7 Surprising Ways Lack of Sleep Makes Your Life Miserable

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America has become a sleep-deprived zombie nation. About a third of the country’s citizens don’t get enough sleep, according to the Centers for Disease Control and Prevention.

Experts generally recommend that adults get at least seven hours of sleep each night. Failure to do so can not only tire you out but can also increase your risk of developing serious health conditions.

Here are some of the overlooked — and often surprising — ways sleep deprivation can make your life miserable.

1. It makes you less generous

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Scientists at the University of California, Berkeley, found that during the week after daylight saving time begins — when we all lose an hour from our day — charitable giving drops by 10%.

Interestingly, the states that didn’t change their clocks saw no decline in the good work. Nor does the dip in giving occur in the fall, when things return to standard time and we all get an hour back into our days.

In summarizing the findings, Eti Ben Simon, a UC Berkeley research scientist who helped lead the study, said:

“We’re starting to see more and more studies, including this one, where the effects of sleep deprivation don’t just stop with the individual, they spread to those around us. If you don’t get enough sleep, it’s not only detrimental to your own well-being, it’s also detrimental to the well-being of your entire social circle, including strangers.

2. It makes you crave carbs

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When we don’t sleep well, it puts our endocannabinoid system out of whack. This system helps regulate several functions, from immune response to appetite.

When sleep deprivation messes with the endocannabinoid system, the result is an increased desire for high-fat, high-starch, sugary foods. As University of Chicago behavioral neuroscientist Erin Hanlon told CNN:

“When you’re sleep-deprived, you’re not like, ‘Oh, you know, I want carrots.’”

Instead, you want chips and cookies and candy, he says.

3. Increase the risk of heart disease

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When we sleep, our blood pressure drops. That is good news for the heart.

However, if you sleep for only a few hours, your blood pressure doesn’t drop for very long. Experts say it can negatively affect the cardiovascular system and can increase the risk of heart disease and stroke.

4. It ages your body

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That youthful glow may be another victim of sleep deprivation. Researchers at the University of California, Los Angeles, found that just one night of sleep deprivation causes cells in older adults to age more rapidly.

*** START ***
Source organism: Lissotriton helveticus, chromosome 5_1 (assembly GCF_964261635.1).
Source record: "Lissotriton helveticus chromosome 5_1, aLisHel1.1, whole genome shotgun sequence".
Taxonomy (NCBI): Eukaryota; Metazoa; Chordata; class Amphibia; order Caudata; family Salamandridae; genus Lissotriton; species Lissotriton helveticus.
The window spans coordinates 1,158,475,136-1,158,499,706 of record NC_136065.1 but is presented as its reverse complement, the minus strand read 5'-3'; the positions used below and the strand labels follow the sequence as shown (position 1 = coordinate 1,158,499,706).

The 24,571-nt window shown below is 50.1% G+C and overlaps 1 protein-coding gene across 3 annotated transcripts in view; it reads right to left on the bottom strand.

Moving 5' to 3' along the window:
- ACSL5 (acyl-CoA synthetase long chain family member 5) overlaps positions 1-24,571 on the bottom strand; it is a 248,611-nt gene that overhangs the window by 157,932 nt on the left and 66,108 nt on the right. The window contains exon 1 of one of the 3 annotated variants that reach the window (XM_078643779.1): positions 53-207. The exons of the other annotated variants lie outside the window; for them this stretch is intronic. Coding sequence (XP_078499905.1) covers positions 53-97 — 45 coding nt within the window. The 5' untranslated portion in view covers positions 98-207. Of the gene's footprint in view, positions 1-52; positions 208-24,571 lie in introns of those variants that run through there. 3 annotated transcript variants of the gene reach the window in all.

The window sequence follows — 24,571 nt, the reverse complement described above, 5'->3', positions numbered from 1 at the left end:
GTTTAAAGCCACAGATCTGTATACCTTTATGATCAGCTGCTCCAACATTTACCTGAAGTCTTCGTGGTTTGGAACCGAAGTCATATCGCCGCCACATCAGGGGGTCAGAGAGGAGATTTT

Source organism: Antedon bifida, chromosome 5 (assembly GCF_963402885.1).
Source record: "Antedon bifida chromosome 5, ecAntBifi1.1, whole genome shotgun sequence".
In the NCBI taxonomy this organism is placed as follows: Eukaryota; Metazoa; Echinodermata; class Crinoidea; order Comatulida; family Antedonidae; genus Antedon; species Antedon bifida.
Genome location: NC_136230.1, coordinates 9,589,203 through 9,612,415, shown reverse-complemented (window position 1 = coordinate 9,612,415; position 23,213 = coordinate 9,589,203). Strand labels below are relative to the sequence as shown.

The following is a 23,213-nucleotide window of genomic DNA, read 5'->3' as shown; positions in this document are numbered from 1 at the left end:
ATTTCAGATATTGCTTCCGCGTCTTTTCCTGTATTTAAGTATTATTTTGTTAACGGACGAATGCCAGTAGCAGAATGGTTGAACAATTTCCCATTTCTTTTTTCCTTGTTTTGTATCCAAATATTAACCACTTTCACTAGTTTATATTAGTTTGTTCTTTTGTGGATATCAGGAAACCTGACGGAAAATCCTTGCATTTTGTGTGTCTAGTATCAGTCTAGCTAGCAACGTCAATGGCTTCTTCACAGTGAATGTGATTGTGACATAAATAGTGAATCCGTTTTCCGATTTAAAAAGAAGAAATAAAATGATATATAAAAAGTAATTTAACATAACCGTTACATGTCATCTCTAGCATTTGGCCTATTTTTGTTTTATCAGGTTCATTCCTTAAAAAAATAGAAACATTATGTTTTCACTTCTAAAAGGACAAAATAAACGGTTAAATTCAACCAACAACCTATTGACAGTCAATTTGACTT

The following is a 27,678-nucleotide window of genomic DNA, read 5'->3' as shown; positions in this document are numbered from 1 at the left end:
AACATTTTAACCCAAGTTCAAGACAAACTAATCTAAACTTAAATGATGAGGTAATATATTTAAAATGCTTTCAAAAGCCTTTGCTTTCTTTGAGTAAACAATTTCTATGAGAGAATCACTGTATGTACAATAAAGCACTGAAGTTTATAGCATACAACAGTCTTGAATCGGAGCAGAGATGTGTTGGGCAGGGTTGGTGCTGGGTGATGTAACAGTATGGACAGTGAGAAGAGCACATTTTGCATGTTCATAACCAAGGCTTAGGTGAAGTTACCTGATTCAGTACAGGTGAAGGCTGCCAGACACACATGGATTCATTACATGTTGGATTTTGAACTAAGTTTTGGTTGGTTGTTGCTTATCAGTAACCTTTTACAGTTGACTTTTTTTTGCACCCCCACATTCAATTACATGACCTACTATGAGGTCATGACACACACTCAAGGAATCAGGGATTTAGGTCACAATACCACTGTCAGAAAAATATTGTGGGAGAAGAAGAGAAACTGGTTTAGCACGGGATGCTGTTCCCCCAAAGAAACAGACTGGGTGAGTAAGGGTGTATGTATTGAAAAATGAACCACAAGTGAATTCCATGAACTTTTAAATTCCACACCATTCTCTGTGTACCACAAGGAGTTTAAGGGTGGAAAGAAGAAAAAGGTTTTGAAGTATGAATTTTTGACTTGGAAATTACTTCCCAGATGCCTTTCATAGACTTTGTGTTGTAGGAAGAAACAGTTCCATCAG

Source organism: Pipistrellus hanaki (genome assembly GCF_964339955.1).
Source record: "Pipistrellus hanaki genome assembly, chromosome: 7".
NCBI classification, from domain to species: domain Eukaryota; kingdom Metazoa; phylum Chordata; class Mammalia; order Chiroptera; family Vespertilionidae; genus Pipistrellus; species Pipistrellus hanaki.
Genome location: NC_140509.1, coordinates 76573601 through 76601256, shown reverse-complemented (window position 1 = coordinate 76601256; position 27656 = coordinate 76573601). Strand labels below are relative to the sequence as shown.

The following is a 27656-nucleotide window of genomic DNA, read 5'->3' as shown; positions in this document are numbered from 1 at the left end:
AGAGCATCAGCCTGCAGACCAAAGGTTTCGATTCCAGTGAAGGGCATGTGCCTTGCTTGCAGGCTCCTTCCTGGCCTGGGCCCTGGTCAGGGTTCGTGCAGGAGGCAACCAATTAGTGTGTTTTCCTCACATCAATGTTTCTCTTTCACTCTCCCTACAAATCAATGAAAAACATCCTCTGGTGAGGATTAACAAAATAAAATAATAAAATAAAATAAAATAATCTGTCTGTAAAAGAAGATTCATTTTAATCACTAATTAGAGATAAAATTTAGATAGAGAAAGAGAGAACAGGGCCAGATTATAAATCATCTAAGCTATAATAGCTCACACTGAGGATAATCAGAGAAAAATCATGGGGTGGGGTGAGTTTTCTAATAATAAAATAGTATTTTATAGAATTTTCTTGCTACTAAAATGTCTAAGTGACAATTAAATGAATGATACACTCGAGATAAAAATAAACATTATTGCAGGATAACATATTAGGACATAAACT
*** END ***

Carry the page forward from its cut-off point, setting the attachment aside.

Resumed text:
In a summary of the research findings, Judith Carroll, assistant professor of psychiatry and biobehavioral sciences at the UCLA Cousins ​​Center for Psychoneuroimmunology, said:

“Our data support the hypothesis that a single night of sleep deprivation in older adults activates important biological pathways that drive biological aging.”

5. Promotes the development of diabetes

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Type 2 diabetes causes sugar to build up in the blood and can damage blood vessels. This is a chronic condition that affects tens of millions of Americans.

Several studies have found that periods of deep sleep help the body to better control blood sugar levels, preventing type 2 diabetes.

6. Increases anxiety

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Sleep deprivation and anxiety have a relationship that is both destructive and mutually reinforcing. Anxious people have a harder time falling asleep and staying asleep.

This creates sleep deprivation which, in turn, exacerbates anxiety. According to the Sleep Foundation:

“Anxiety disorders are the most common mental health problem in the United States, and sleep deprivation is known to have negative implications for overall health.”

7. It bogs down your brain

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Sleep deprivation impairs mental function in several ways. Possible:

  • Promotes memory lapses
  • Hampers your ability to concentrate
  • Reduce your ability to make decisions
  • Causes dramatic lapses in attention

Research by psychologist David Dinges has found that those who sleep less than eight hours each night experience significant cognitive and physiological deficits.

A summary of Dinges’ findings from the American Psychological Association concludes:

“In fact, Dinges showed that two weeks of sleep deprivation—about four hours per night—caused brain deficits as severe as those seen in people who didn’t sleep at all for three nights. As sleep deprivation persists over time, attention, memory and other cognitive functions suffer. Constantly failing to get enough sleep is the biological equivalent of consistently spending more money than you make.”

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